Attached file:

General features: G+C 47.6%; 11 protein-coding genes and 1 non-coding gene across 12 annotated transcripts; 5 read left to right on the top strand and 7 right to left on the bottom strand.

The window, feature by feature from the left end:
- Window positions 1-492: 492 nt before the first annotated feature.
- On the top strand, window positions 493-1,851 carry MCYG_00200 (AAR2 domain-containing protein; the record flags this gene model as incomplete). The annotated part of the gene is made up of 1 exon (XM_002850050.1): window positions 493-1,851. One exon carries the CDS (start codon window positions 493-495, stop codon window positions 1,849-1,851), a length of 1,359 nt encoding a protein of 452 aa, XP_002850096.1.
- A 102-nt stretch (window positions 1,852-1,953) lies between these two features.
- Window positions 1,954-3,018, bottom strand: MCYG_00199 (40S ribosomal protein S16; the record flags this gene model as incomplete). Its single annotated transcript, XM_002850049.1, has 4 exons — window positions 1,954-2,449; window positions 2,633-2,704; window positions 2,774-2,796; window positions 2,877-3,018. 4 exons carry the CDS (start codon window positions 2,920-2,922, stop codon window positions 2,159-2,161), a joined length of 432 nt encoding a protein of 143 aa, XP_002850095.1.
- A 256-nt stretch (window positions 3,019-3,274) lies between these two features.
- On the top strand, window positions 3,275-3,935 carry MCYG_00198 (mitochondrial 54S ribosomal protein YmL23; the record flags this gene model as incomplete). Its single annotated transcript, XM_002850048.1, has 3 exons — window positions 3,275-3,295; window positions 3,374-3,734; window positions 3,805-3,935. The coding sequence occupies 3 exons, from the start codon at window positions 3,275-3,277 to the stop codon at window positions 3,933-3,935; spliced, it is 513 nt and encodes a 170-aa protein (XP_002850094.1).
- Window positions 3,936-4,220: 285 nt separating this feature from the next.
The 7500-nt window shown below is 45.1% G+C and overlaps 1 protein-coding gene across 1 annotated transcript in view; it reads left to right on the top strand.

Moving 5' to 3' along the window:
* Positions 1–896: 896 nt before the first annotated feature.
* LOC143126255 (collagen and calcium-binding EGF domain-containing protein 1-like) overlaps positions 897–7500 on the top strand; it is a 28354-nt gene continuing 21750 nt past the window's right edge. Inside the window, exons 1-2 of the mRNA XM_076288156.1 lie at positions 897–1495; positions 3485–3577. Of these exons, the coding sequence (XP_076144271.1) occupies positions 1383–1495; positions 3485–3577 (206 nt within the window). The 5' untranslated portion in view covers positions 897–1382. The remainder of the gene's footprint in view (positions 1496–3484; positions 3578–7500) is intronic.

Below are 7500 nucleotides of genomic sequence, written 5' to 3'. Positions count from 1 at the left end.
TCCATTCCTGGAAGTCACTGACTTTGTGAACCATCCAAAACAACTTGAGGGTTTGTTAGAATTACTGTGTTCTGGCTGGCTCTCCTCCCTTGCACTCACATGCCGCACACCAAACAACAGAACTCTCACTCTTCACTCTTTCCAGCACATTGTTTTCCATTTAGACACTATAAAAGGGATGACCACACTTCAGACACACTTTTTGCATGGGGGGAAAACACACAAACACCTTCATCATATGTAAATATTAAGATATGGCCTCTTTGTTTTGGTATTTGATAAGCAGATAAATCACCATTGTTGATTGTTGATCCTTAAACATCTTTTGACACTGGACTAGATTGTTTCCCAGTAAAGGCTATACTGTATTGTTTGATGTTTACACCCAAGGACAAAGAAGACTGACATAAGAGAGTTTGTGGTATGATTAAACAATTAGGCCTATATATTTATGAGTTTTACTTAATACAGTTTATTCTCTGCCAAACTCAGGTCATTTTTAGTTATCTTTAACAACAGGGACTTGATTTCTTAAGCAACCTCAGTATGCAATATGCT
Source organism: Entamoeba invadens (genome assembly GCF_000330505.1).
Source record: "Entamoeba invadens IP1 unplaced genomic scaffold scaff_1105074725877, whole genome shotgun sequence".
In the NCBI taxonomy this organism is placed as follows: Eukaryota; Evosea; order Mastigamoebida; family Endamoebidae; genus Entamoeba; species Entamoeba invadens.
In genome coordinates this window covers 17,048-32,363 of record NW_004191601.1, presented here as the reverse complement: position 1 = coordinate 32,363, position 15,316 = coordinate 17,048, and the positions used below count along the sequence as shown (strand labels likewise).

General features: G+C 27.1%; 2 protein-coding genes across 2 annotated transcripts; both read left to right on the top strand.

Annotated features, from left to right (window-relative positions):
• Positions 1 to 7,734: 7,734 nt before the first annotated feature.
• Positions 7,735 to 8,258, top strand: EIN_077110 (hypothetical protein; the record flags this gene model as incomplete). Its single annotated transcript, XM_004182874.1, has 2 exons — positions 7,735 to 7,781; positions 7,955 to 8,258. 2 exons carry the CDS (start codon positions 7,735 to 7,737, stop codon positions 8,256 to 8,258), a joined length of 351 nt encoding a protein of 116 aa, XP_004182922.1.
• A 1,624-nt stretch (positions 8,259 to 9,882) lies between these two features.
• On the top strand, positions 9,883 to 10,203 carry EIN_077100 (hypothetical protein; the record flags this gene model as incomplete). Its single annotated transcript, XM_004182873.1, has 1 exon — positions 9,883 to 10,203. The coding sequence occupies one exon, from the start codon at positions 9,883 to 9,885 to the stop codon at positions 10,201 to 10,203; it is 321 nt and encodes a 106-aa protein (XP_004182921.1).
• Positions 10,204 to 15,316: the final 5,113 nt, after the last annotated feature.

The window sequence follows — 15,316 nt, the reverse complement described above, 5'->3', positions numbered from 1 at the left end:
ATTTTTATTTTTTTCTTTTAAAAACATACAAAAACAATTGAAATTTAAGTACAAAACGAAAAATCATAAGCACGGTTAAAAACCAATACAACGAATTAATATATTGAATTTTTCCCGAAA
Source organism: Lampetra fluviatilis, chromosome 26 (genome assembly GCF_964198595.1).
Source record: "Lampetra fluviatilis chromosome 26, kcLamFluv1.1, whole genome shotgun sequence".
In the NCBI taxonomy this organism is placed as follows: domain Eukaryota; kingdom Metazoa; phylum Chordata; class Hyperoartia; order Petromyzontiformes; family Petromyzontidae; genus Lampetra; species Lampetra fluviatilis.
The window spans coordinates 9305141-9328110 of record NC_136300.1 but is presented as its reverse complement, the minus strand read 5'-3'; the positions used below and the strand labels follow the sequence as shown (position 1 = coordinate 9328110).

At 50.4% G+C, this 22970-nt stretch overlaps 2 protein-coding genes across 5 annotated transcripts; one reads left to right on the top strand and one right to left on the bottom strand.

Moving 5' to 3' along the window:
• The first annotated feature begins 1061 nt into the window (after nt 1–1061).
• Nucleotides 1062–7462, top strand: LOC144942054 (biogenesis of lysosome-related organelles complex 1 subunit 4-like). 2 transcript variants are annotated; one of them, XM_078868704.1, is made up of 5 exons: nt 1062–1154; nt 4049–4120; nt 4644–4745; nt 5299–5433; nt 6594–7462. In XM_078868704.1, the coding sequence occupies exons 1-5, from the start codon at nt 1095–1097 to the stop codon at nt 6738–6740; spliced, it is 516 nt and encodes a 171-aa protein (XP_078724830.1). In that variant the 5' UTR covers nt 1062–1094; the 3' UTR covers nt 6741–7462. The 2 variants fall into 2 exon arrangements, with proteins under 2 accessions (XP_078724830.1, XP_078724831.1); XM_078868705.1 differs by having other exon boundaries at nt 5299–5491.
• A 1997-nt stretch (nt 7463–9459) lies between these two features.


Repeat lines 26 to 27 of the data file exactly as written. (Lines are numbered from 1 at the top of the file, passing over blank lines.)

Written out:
• Positions 10,204 to 15,316: the final 5,113 nt, after the last annotated feature.

The window sequence follows — 15,316 nt, the reverse complement described above, 5'->3', positions numbered from 1 at the left end: